great post as always. I have just started curing in the last couple of months and have always found inspiration on your site. I just pulled a piece of pork belly out of my curing fridge after a few days unattended. (I was out of town) It has developed a rather strong sour smell. Several of my previous curing projects have had a similar smell, but none so strong. Wondering if you could offer any advice on this. It doesn't have any visible mold or anything. Thanks.

Jasonmolinari said...

sour smell is bad.
I'm not sure what would be causing it. Tell me your process and your conditions

2nd-favorite said...

Thanks for your quick reply. Here is my process.
I started with about a two pound piece of belly, probably at least three inches think. I dry cured it for 12 or 13 days. Then it was tied and hanging in an old fridge. The fridge is just a space though, it doesn't work so humidity control is manual and temperature is up to the whims of nature. It is in a cool basement though so it stays fairly regular, never above 70 or so.
As I said, I left town for a few days and left the fridge closed> I think the RH got a bit high. Came back and it was damp and smelled.
I soaked it in brine for a few hours. It still smells quite strong. The interior as well, though not as much.

MV said...

I stumbled onto your blog a few months ago when I first starting to cure meat. So far i have only ventured into whole muscle and have done a couple of bresaolas some of which have come out a bit to salty, some of which were fantastic. I played around with a couple of pork tenderloins which i haven't gotten perfect yet, thanks to your diagram i was able to produce a fantastic coppa, and currently have a prosciutto hanging which still has some time to go.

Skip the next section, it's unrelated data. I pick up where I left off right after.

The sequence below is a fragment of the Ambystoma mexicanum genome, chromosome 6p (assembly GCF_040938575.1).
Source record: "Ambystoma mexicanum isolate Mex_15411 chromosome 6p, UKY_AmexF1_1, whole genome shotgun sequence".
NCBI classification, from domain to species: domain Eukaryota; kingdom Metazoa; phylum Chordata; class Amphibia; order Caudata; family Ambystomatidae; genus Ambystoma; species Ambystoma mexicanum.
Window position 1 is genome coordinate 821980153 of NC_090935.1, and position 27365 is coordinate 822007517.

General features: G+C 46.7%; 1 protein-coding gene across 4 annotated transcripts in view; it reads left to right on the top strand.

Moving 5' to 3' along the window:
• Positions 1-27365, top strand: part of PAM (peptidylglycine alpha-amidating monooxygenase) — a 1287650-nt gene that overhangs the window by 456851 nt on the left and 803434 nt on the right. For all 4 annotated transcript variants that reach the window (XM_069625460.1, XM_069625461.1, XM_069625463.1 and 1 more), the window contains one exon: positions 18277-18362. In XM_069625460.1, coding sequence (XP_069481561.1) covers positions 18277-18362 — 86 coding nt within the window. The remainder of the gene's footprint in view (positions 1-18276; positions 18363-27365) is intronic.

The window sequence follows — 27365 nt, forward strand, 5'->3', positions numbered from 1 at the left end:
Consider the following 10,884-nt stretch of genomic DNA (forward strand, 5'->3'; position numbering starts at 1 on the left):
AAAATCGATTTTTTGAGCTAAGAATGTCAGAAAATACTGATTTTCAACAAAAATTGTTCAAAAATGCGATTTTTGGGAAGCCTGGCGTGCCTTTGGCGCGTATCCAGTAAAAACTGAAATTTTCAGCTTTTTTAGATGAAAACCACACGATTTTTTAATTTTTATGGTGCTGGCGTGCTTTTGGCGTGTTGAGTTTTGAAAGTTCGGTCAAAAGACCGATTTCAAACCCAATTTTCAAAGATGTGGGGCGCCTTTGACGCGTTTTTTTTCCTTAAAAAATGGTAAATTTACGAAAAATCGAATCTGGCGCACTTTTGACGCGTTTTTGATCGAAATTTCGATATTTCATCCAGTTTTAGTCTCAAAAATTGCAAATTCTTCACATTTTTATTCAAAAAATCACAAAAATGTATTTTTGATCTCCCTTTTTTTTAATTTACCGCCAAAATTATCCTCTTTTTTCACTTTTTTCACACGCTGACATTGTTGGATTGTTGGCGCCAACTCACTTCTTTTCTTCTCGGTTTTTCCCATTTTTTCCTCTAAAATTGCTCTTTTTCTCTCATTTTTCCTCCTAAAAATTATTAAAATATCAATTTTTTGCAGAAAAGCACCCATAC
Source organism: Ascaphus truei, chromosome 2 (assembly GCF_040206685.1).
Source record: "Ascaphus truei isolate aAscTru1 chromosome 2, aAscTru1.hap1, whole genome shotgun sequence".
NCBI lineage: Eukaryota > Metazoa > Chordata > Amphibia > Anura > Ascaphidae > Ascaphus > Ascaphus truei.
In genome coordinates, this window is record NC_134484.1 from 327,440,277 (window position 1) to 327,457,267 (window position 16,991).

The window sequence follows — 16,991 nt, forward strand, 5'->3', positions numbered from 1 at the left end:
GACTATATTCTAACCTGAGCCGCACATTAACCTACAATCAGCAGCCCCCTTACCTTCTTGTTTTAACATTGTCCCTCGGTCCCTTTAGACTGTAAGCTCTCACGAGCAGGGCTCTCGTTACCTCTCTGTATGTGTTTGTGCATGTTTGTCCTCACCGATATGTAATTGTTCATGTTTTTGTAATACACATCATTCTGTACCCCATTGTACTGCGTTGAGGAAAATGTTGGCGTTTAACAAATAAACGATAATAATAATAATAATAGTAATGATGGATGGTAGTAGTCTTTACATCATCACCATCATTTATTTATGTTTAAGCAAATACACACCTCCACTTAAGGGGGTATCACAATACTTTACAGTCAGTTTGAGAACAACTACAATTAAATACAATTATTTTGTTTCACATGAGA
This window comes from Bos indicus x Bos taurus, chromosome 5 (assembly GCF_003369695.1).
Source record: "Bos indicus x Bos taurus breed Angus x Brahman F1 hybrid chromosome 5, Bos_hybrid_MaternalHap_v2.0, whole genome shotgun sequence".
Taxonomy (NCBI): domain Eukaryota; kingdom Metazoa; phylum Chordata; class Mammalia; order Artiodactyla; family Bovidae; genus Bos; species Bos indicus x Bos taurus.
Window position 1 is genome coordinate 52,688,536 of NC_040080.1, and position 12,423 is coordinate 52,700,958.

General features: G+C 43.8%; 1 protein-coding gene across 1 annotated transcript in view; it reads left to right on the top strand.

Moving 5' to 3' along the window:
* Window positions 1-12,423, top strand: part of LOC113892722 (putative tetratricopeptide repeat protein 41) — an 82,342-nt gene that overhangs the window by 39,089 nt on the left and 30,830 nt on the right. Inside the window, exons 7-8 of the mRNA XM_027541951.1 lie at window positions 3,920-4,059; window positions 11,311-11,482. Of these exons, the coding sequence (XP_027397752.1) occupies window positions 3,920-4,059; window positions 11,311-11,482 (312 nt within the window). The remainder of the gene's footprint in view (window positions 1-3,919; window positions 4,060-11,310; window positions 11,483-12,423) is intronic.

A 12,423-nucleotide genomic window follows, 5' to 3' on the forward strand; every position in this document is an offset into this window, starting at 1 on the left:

I read your bio and noticed you are from italy and i was wondering if you know of anyone, any place, anywhere in italy that would be a good to learn charcuterie. I have cooked professionally for 8 years now and love food but am shifting interests in other directions, i still love food but would love to learn some additional speciality skill, charcuterie being on the top of my list.

I'm a traveler, i love immersing my self in other cultures, i love to explore, i love to eat, and i love to learn. I'm open to any suggestions, i thought you would be a great person to ask.

thanks a lot, Marc V.

Jasonmolinari said...

Marc, i dont know any "norcini" in italy, as they are called...sorry. Wish i could help point you at least.

Anonymous said...

SO I just cut into the lardo and agree on the salt. Ive made another infusion of herbs, peppercorns and water (sans salt) that Ill soak the lardo in for another 2 days to balance the salt and herb flavor out. Great recipe! Thanks man!

Jasonmolinari said...

sous: yeah, give it a soak for a day or 2, then a few days to re-equilibrate

Bettina said...

Potato Pancakes are great with lardo either in it, finely cubed or on it.

Jasonmolinari said...

Great idea Bettina. I will have to do that!

adam said...

hi jason

i was wondering if freezing the lardo was successful and if it altered the flavour or texture at all?

would you suggest a limit to how long one should freeze lardo for?

i have the same questions about guancialle, and cotechino


Jasonmolinari said...

I vacuum pack everything, and i've never run into a deterioration of the product.
I've held cotechini frozen from one year to the next and they were perfect.

TW said...

Hi Jason, I made your lardo d'arnad and after about 2 months, my bag broke and leaked out most of the brine.... My piece was thick but not as thick as yours (about 1 inch at thickest) and had a TINY bit of meat on it. Would you think it would be safe to assume that it's ok?

Jasonmolinari said...

TW, yes, it should be fine after 2 months.